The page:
This is what a year of training would like for a competitive endurance athlete and a summary of a yearly plan.
When it comes to goal setting and training we need to remember 1 important piece of the puzzle…
WE CAN’T DO EVERYTHING AT ONCE!
We hear something along these lines (mildly exaggerated for effect), “I want to lose 15 pounds of fat, put on 15 pounds of muscle, do 10 chin ups, bench 300 pounds and run a marathon.”
Now these are all fantastic goals and they can all be accomplished BUT doing them all at once isn’t going to be ideal as they all require very different training stimuli and nutrition protocols. So let’s break one down for you and how we would approach their training year and we will use a competitive runner for this example. Over the course of the year a competitive runner will typically try to peak for 1-2 races, this is different from a casual running enthusiast in a running club running several races a year. For the competitive runners, we will encourage them to use specific coaches – a running coach and nutrition IF needed for that.
Since we have to peak for races our training focuses will shift throughout the year because the most important thing to remember is…
TRAINING IS MEANT TO ENHANCE ABILITIES
Our goal is to become a better runner and our actions and cross training should reflect that. Good options would be elliptical because you are still load bearing but you are a putting less pounding on your body. Include proper strength training to enhance your abilities, focusing on unilateral strength, posterior chain, core strength and postural strength.
Some of Trilogy’s Favorite Exercises for Runners in no particular order:
Jump Rope, Plyometrics, Goblet/Front Squats, Reverse Lunges, RDLs, Single Leg RDLs, Rows, Chin Ups, Pallof Press, Body Saws
Here is what a sample year may look like(note, this is a very broad and generalized summary):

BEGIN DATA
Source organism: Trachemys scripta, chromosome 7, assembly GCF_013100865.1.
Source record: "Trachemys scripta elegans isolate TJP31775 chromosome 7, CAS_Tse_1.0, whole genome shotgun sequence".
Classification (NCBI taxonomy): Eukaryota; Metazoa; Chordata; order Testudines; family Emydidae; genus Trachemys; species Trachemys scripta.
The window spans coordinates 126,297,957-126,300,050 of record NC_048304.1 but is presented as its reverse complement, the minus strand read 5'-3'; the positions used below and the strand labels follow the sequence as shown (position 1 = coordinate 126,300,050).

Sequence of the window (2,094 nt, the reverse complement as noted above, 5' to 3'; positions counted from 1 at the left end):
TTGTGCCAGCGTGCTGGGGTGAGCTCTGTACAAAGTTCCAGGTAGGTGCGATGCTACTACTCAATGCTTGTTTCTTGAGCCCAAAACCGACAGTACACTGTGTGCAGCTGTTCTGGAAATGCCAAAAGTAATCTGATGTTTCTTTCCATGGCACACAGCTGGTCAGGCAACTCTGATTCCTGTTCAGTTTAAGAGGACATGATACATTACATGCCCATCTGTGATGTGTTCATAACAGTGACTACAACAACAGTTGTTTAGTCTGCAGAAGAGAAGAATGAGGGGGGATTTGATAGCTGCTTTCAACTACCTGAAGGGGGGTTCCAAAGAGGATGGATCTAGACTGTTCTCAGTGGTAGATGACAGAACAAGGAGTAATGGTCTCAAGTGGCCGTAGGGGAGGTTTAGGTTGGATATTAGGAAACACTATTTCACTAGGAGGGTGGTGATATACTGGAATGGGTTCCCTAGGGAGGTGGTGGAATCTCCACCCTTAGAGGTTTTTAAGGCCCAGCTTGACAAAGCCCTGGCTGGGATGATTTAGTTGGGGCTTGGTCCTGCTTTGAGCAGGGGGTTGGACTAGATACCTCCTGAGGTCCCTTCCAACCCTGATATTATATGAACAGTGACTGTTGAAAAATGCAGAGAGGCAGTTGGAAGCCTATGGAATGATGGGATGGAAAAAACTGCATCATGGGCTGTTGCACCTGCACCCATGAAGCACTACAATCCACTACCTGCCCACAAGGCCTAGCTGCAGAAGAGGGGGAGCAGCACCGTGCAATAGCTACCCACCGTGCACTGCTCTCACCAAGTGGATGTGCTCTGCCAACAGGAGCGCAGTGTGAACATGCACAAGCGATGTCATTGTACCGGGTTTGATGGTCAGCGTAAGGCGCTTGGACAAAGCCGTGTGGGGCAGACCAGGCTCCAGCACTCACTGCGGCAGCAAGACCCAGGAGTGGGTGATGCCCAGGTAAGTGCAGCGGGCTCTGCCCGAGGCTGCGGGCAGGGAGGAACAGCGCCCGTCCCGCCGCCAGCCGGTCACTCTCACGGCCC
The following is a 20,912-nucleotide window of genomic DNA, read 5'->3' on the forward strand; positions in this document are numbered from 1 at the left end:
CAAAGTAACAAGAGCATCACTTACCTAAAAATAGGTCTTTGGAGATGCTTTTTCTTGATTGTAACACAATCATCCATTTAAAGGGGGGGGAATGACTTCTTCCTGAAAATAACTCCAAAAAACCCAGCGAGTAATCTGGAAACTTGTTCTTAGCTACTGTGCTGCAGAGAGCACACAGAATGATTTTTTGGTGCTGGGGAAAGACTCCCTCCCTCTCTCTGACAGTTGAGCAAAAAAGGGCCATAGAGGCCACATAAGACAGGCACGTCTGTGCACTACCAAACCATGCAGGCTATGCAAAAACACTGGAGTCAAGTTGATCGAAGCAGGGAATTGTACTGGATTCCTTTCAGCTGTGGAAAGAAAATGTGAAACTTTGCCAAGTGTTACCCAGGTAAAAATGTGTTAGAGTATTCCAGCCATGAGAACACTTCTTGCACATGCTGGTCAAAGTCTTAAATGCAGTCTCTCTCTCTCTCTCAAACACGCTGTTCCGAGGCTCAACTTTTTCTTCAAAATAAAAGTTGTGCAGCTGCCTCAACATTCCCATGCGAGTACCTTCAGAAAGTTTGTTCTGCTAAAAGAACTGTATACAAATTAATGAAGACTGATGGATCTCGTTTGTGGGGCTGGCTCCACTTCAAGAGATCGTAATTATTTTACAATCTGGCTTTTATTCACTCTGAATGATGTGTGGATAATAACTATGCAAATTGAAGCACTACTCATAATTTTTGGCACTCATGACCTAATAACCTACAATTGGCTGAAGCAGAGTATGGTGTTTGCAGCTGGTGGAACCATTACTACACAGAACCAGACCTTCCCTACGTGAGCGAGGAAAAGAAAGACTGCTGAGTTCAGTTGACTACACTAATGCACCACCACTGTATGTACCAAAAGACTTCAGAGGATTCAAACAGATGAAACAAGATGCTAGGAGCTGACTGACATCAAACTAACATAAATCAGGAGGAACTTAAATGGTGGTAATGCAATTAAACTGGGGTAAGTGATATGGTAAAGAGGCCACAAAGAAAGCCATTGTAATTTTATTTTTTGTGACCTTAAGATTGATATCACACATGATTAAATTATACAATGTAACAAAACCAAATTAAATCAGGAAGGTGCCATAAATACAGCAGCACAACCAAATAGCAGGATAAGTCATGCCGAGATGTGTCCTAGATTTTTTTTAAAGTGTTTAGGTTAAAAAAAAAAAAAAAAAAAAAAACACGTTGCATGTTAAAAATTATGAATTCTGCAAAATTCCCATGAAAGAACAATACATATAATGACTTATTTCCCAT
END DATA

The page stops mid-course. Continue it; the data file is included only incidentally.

Training and Peak Phase: Focusing on Running, Lifting takes a big backseat. The focus is on maintaining some strength, ROM and assisting in recovery. Lifting may be 1-2x/week in this phase. The focus on this will be RUNNING FAST!!
After the race, we will go into a short recovery phase, a month or so where we keep the training pretty low and keep the strength more restorative. In this phase, we want the athlete to recover from the training and the race they just completed. The focus will start to shift into a little more intensity in the gym by adding a few more exercises and slowly increasing the loads.
The third phase will be more of an “offseason”, this is where we are going to try to really put on some strength and rebuild some muscle. We don’t want to add a lot of bodyweight through muscle but building muscle and strength will be a priority here. Athletes take a beating peaking for races so we need to make sure to get strong enough to handle these shifts in training. Here we can try to knock out some awesome strength goals like chin-ups, heavier deadlifts, squats and lunges.
The fourth phase will start to transition back into a training phase. We will begin to include more running and endurance work while still keeping the strength work high. When the official training for the next race begins we will start to shift the focus back to the endurance sport.
- The goal is ALWAYS on the athlete, we want to become a better runner. The lifting and training will be designed to help benefit that.
- We always focus on training progressions: faster mileage, better exercise technique, stronger exercises.
- Trust the training cycle, it will seem counter intuitive to reduce certain aspects at different times. When we do too much, we don’t make progress and increase our chances of overuse/injury rather than improving our performance.
Keep your training focused. Remember your goals. Kick butt and take some names!
Matt, Helen and Lilly